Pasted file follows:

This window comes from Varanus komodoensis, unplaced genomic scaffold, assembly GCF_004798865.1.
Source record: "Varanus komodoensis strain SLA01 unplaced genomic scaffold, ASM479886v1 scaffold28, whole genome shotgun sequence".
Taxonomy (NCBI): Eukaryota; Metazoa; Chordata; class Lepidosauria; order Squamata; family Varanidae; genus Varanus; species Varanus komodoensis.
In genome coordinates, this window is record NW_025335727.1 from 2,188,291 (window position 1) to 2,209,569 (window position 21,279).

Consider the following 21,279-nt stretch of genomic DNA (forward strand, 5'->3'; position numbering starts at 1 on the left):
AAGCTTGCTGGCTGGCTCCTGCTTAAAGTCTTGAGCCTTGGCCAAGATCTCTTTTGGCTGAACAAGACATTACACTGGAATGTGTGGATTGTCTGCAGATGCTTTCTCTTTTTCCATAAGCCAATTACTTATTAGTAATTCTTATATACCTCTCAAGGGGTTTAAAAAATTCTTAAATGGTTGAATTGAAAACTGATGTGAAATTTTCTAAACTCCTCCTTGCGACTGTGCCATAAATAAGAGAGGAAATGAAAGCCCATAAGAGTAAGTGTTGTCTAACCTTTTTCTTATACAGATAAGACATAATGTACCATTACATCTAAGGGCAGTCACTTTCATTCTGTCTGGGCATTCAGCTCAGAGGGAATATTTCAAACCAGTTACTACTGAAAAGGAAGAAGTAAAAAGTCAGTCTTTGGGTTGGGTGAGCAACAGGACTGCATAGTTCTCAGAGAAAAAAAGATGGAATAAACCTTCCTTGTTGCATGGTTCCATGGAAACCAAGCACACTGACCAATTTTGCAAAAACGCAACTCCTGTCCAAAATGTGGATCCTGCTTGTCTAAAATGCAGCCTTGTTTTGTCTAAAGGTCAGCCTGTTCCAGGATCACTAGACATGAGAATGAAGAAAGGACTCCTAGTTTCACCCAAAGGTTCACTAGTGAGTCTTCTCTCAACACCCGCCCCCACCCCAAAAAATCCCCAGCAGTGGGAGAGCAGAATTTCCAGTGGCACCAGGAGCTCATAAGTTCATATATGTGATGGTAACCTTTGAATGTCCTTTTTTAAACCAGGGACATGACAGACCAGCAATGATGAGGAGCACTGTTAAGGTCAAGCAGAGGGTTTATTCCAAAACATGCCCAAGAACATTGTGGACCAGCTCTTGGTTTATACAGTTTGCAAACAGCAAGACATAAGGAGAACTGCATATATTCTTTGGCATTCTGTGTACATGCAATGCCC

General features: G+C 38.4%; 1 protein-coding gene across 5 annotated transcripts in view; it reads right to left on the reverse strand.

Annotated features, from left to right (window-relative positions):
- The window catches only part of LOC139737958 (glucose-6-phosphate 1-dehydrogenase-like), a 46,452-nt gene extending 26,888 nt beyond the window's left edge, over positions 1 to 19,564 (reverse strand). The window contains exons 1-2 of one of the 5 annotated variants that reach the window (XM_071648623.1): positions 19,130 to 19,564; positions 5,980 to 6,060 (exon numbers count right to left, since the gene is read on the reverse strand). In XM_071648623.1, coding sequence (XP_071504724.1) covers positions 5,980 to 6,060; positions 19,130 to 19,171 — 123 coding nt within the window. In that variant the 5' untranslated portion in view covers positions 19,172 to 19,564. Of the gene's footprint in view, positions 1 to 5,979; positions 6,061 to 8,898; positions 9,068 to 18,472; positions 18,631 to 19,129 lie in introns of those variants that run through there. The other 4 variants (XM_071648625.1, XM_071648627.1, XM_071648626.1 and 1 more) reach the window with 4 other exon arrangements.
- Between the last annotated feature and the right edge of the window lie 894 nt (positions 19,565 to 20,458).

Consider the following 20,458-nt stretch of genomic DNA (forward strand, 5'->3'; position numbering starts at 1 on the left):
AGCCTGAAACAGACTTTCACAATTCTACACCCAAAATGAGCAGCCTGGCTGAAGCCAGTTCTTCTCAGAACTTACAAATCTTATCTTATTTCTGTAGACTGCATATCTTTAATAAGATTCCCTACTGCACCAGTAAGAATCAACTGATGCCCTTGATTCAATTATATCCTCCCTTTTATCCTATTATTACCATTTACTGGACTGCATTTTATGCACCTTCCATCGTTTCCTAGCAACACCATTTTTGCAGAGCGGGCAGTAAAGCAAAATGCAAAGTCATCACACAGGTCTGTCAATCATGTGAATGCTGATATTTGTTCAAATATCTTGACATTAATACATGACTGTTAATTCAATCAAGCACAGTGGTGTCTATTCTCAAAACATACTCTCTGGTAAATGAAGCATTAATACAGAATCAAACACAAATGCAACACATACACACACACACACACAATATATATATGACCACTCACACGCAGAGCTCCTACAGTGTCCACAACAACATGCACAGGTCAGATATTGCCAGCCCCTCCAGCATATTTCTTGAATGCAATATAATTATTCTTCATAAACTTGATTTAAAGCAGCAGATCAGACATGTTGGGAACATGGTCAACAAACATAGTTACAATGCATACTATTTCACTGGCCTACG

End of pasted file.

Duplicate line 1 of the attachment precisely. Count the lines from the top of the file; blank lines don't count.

This window comes from Varanus komodoensis, unplaced genomic scaffold, assembly GCF_004798865.1.